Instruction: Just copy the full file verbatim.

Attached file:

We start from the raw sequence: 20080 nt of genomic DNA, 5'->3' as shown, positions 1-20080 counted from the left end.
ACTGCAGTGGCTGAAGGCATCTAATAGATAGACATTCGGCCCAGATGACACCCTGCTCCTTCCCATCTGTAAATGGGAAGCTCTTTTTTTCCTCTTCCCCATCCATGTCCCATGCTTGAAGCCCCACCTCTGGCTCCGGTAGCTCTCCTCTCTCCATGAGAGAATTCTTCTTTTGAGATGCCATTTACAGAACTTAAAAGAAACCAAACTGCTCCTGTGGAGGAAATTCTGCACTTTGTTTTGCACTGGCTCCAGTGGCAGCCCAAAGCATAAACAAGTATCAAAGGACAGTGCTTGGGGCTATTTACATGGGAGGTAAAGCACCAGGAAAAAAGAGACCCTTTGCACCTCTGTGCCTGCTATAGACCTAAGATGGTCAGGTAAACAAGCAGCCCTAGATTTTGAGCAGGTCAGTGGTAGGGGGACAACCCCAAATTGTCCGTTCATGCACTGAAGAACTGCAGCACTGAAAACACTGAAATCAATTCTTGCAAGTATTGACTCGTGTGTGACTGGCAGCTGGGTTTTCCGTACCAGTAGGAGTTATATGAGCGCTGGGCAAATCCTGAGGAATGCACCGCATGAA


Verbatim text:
We start from the raw sequence: 20080 nt of genomic DNA, 5'->3' as shown, positions 1-20080 counted from the left end.
ACTGCAGTGGCTGAAGGCATCTAATAGATAGACATTCGGCCCAGATGACACCCTGCTCCTTCCCATCTGTAAATGGGAAGCTCTTTTTTTCCTCTTCCCCATCCATGTCCCATGCTTGAAGCCCCACCTCTGGCTCCGGTAGCTCTCCTCTCTCCATGAGAGAATTCTTCTTTTGAGATGCCATTTACAGAACTTAAAAGAAACCAAACTGCTCCTGTGGAGGAAATTCTGCACTTTGTTTTGCACTGGCTCCAGTGGCAGCCCAAAGCATAAACAAGTATCAAAGGACAGTGCTTGGGGCTATTTACATGGGAGGTAAAGCACCAGGAAAAAAGAGACCCTTTGCACCTCTGTGCCTGCTATAGACCTAAGATGGTCAGGTAAACAAGCAGCCCTAGATTTTGAGCAGGTCAGTGGTAGGGGGACAACCCCAAATTGTCCGTTCATGCACTGAAGAACTGCAGCACTGAAAACACTGAAATCAATTCTTGCAAGTATTGACTCGTGTGTGACTGGCAGCTGGGTTTTCCGTACCAGTAGGAGTTATATGAGCGCTGGGCAAATCCTGAGGAATGCACCGCATGAA